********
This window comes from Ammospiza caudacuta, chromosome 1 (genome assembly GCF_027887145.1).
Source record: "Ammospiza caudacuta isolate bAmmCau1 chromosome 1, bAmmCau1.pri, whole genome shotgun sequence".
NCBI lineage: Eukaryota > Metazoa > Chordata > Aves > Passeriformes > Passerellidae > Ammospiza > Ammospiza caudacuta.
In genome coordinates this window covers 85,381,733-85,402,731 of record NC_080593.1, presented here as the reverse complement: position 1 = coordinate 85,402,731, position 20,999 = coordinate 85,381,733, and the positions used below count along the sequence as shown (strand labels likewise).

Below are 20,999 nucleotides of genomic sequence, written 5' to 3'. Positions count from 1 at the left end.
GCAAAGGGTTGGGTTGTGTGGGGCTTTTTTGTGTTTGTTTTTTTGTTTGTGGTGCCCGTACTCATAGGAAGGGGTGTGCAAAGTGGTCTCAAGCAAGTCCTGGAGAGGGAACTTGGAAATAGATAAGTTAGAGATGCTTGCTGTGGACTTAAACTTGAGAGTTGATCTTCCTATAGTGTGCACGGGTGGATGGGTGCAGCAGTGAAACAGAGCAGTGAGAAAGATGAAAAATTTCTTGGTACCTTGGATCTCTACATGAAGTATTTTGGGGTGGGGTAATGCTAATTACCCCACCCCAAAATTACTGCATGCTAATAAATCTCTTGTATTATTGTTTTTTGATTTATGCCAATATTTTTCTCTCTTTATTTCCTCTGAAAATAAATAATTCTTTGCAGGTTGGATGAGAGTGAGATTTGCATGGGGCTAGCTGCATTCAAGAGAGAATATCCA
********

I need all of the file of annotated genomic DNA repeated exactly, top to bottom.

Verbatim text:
This window comes from Ammospiza caudacuta, chromosome 1 (genome assembly GCF_027887145.1).
Source record: "Ammospiza caudacuta isolate bAmmCau1 chromosome 1, bAmmCau1.pri, whole genome shotgun sequence".
NCBI lineage: Eukaryota > Metazoa > Chordata > Aves > Passeriformes > Passerellidae > Ammospiza > Ammospiza caudacuta.
In genome coordinates this window covers 85,381,733-85,402,731 of record NC_080593.1, presented here as the reverse complement: position 1 = coordinate 85,402,731, position 20,999 = coordinate 85,381,733, and the positions used below count along the sequence as shown (strand labels likewise).

Below are 20,999 nucleotides of genomic sequence, written 5' to 3'. Positions count from 1 at the left end.
GCAAAGGGTTGGGTTGTGTGGGGCTTTTTTGTGTTTGTTTTTTTGTTTGTGGTGCCCGTACTCATAGGAAGGGGTGTGCAAAGTGGTCTCAAGCAAGTCCTGGAGAGGGAACTTGGAAATAGATAAGTTAGAGATGCTTGCTGTGGACTTAAACTTGAGAGTTGATCTTCCTATAGTGTGCACGGGTGGATGGGTGCAGCAGTGAAACAGAGCAGTGAGAAAGATGAAAAATTTCTTGGTACCTTGGATCTCTACATGAAGTATTTTGGGGTGGGGTAATGCTAATTACCCCACCCCAAAATTACTGCATGCTAATAAATCTCTTGTATTATTGTTTTTTGATTTATGCCAATATTTTTCTCTCTTTATTTCCTCTGAAAATAAATAATTCTTTGCAGGTTGGATGAGAGTGAGATTTGCATGGGGCTAGCTGCATTCAAGAGAGAATATCCA